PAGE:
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Research Cannabidiol (CBD) for Treatment of Neurofibromatosis-related Pain and Concomitant Mood Disorder


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Cannabidiol (CBD) for Treatment of Neurofibromatosis-related Pain and Concomitant Mood Disorder: A Case Report


Omar Hegazy, Howard Platnick

Published: December 06, 2019 (see history)
DOI: 10.7759/cureus.6312
Cite this article as: Hegazy O, Platnick H (December 06, 2019) Cannabidiol (CBD) for Treatment of Neurofibromatosis-related Pain and Concomitant Mood Disorder: A Case Report . Cureus 11(12): e6312. doi:10.7759/cureus.6312


Neurofibromatosis type 1 (NF1) is a common genetic disorder. Pain is a major symptom of this disease which can be secondary to the development of plexiform and subcutaneous neurofibromas, musculoskeletal symptoms (such as scoliosis and pseudoarthrosis), and headaches. Visible neurofibromas add significant psychosocial distress for NF1 patients. Along with the chronic pain, psychosocial distress contributes to associated mood disorders, such as depression and anxiety. Cannabis has been the focus of many studies for treating multiple conditions, including epilepsy, multiple sclerosis, Parkinsonism disease, and many chronic pain conditions. Cannabidiol (CBD) is the major non-psychotropic component of cannabis. CBD has shown anti-inflammatory and analgesic properties, as well as having mood stabilizer and anxiolytic effects. In this report, we present the use of cannabidiol (CBD) for the management of chronic pain and concomitant mood disorder in an NF1 patient.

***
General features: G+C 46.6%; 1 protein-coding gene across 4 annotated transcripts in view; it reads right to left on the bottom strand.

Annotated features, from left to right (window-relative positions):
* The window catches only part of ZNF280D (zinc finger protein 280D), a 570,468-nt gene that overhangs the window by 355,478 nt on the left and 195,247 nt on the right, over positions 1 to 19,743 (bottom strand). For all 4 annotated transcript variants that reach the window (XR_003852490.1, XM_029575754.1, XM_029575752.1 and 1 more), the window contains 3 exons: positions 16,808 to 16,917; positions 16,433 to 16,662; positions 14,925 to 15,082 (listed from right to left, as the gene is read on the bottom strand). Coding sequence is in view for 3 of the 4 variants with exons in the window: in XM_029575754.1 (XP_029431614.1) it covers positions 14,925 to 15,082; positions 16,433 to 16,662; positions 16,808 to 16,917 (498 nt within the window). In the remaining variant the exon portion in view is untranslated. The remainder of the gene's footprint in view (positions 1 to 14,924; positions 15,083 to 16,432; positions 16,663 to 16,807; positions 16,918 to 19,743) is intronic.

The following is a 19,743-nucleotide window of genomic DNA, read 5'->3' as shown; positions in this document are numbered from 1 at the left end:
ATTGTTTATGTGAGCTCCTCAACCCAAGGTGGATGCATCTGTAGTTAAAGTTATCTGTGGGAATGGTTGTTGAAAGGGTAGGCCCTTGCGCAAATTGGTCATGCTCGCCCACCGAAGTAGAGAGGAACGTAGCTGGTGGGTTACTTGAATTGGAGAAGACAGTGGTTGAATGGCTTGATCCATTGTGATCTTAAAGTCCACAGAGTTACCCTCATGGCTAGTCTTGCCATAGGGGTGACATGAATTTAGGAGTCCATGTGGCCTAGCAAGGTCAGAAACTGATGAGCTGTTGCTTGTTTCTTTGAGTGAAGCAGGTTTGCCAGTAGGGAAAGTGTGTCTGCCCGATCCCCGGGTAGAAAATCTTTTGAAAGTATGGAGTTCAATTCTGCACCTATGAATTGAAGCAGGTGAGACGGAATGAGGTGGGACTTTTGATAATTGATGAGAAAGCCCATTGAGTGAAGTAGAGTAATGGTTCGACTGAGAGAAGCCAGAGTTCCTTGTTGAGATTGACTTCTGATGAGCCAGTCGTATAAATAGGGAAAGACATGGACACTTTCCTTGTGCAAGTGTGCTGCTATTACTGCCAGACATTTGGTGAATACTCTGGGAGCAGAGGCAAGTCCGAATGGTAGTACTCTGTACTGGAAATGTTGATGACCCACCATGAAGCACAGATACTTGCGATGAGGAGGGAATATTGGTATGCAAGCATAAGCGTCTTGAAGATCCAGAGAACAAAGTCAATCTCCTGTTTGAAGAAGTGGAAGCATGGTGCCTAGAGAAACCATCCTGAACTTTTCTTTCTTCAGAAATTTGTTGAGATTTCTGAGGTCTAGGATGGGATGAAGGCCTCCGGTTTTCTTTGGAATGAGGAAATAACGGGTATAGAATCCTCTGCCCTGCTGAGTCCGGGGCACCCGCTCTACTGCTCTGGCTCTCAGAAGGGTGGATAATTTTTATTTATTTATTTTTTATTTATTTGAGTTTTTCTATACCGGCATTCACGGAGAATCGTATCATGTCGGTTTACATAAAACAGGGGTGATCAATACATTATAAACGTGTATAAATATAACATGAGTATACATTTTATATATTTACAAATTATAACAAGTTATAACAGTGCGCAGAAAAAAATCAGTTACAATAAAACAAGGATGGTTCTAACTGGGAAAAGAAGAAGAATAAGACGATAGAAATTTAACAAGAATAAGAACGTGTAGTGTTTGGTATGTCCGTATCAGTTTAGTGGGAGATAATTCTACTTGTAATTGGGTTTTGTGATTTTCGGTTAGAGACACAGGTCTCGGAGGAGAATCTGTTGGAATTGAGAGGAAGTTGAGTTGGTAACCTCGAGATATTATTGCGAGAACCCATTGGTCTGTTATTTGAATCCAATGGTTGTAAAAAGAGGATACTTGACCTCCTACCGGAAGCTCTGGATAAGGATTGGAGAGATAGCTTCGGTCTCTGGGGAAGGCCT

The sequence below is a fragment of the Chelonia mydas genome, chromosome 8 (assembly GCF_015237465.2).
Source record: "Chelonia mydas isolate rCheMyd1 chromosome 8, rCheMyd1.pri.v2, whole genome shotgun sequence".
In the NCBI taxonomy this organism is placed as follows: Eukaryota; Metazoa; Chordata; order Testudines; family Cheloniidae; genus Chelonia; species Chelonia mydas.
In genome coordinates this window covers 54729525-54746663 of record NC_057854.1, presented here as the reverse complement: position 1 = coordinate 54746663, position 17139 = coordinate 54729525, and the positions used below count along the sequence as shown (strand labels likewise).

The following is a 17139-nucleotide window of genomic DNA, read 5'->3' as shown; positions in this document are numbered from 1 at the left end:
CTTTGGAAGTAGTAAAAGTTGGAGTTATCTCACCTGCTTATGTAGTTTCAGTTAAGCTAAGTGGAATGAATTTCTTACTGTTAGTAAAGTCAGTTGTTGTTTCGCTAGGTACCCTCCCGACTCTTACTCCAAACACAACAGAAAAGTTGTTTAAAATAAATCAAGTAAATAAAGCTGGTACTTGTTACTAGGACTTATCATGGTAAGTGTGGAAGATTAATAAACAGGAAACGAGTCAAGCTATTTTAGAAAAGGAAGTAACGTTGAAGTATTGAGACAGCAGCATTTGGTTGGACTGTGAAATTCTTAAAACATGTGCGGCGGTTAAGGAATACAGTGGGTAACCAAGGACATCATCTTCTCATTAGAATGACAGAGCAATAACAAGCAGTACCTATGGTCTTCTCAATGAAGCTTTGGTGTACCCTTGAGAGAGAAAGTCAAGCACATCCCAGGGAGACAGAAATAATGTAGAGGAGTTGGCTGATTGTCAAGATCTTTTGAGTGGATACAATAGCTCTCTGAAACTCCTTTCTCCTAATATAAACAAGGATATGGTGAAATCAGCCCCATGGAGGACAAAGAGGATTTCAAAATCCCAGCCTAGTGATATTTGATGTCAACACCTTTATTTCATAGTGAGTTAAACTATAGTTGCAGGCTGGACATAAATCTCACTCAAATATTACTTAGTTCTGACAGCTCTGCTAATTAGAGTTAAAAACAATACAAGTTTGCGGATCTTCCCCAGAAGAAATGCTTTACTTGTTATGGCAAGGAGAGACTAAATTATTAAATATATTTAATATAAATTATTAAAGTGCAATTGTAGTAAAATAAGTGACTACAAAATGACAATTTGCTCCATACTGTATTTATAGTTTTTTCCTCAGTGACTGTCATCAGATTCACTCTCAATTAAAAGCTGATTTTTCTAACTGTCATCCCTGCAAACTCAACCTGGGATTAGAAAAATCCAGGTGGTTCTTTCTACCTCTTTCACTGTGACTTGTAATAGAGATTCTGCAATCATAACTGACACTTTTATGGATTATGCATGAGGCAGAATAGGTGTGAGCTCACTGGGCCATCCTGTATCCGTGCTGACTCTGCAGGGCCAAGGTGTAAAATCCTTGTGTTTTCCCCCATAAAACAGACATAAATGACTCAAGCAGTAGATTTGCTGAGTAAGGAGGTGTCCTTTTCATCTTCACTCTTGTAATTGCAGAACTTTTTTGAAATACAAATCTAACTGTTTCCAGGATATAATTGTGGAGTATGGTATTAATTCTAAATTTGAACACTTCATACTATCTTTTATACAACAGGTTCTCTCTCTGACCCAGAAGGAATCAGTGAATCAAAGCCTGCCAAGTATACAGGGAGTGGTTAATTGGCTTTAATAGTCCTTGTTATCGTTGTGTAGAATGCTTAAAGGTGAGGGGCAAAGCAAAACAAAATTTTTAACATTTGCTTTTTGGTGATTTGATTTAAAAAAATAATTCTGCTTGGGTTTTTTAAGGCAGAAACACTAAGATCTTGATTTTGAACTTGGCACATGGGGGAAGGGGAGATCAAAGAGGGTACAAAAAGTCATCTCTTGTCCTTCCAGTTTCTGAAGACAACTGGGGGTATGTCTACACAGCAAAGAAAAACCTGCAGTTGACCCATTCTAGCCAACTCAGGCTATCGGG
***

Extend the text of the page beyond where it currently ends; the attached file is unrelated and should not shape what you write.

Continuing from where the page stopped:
Neurofibromatosis type 1 (NF1) is one of the most common autosomal dominant genetic disorders, affecting approximately 1 in 2,600 to 3,000 people [1]. A mutation in the NF1 gene on chromosome 17 causes a loss of function or production of the neurofibromin protein, encoded by the gene. Clinically, NF1 is characterized by the presence of multiple café-au-lait spots, Lisch nodules of the iris, and neurofibromas. However, the widespread expression of the neurofibromin protein throughout the body and the variability in mutation expression involves multiple body systems that can vary greatly from one patient to another, between families, and even within a given family carrying the same mutation [2]. These patients have a high predisposition for developing benign and malignant tumors due to the loss of the tumor suppression property of the NF1 gene. More commonly, they can develop cutaneous and subcutaneous neurofibromas, gliomas of the optic pathway, malignant peripheral nerve sheath tumors, and gastrointestinal stromal tumors [3]. Chronic pain is commonly associated with this condition, mainly due to the development of these tumors, notably plexiform and subcutaneous neurofibromas, musculoskeletal symptoms (such as scoliosis and pseudoarthrosis), and headaches. These patients do not only suffer from physical distress but the accompanying body dysmorphia also affects their psychological well-being and overall quality of life [4]. In prior studies, the prevalence of pain among patients with NF1 ranged from 55% to 70%, with 35% of patients complaining of chronic pain [4-5]. More importantly, pain chronicity is related to mental health problems, including depression and anxiety [4]. These symptoms are worse when the disease presents on the face or other visible regions of the body. This leads to patients reporting increased psychological burdens related to issues of self-perception, drastically reducing their overall quality of life [5-6]. Although pain is clearly a frequent problem in NF1, with 41% of the patient’s reporting use of over-the-counter (OTC) or prescribed pain medications, it is still understudied and underreported in the medical literature [4, 7]